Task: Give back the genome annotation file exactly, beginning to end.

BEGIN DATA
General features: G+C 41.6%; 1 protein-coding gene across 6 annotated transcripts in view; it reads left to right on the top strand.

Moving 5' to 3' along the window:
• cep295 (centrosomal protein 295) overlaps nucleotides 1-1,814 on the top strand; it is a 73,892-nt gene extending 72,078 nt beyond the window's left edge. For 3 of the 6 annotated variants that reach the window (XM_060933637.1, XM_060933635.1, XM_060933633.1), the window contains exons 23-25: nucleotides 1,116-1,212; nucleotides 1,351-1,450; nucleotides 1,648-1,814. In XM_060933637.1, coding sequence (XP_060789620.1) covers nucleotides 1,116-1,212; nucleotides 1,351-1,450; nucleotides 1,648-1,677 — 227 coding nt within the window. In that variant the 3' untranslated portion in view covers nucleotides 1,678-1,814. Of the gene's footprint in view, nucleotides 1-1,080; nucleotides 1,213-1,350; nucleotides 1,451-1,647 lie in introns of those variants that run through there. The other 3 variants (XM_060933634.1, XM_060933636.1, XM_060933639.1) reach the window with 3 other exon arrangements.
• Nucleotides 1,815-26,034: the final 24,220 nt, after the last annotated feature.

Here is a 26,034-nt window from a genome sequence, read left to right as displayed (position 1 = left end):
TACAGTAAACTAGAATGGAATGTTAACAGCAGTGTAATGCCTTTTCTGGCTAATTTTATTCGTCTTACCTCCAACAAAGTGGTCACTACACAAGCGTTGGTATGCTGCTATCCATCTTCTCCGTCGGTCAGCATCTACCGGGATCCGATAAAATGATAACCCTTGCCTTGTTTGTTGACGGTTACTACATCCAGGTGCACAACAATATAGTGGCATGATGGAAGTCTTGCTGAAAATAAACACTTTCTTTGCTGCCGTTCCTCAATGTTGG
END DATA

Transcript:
General features: G+C 41.6%; 1 protein-coding gene across 6 annotated transcripts in view; it reads left to right on the top strand.

Moving 5' to 3' along the window:
• cep295 (centrosomal protein 295) overlaps nucleotides 1-1,814 on the top strand; it is a 73,892-nt gene extending 72,078 nt beyond the window's left edge. For 3 of the 6 annotated variants that reach the window (XM_060933637.1, XM_060933635.1, XM_060933633.1), the window contains exons 23-25: nucleotides 1,116-1,212; nucleotides 1,351-1,450; nucleotides 1,648-1,814. In XM_060933637.1, coding sequence (XP_060789620.1) covers nucleotides 1,116-1,212; nucleotides 1,351-1,450; nucleotides 1,648-1,677 — 227 coding nt within the window. In that variant the 3' untranslated portion in view covers nucleotides 1,678-1,814. Of the gene's footprint in view, nucleotides 1-1,080; nucleotides 1,213-1,350; nucleotides 1,451-1,647 lie in introns of those variants that run through there. The other 3 variants (XM_060933634.1, XM_060933636.1, XM_060933639.1) reach the window with 3 other exon arrangements.
• Nucleotides 1,815-26,034: the final 24,220 nt, after the last annotated feature.

Here is a 26,034-nt window from a genome sequence, read left to right as displayed (position 1 = left end):
TACAGTAAACTAGAATGGAATGTTAACAGCAGTGTAATGCCTTTTCTGGCTAATTTTATTCGTCTTACCTCCAACAAAGTGGTCACTACACAAGCGTTGGTATGCTGCTATCCATCTTCTCCGTCGGTCAGCATCTACCGGGATCCGATAAAATGATAACCCTTGCCTTGTTTGTTGACGGTTACTACATCCAGGTGCACAACAATATAGTGGCATGATGGAAGTCTTGCTGAAAATAAACACTTTCTTTGCTGCCGTTCCTCAATGTTGG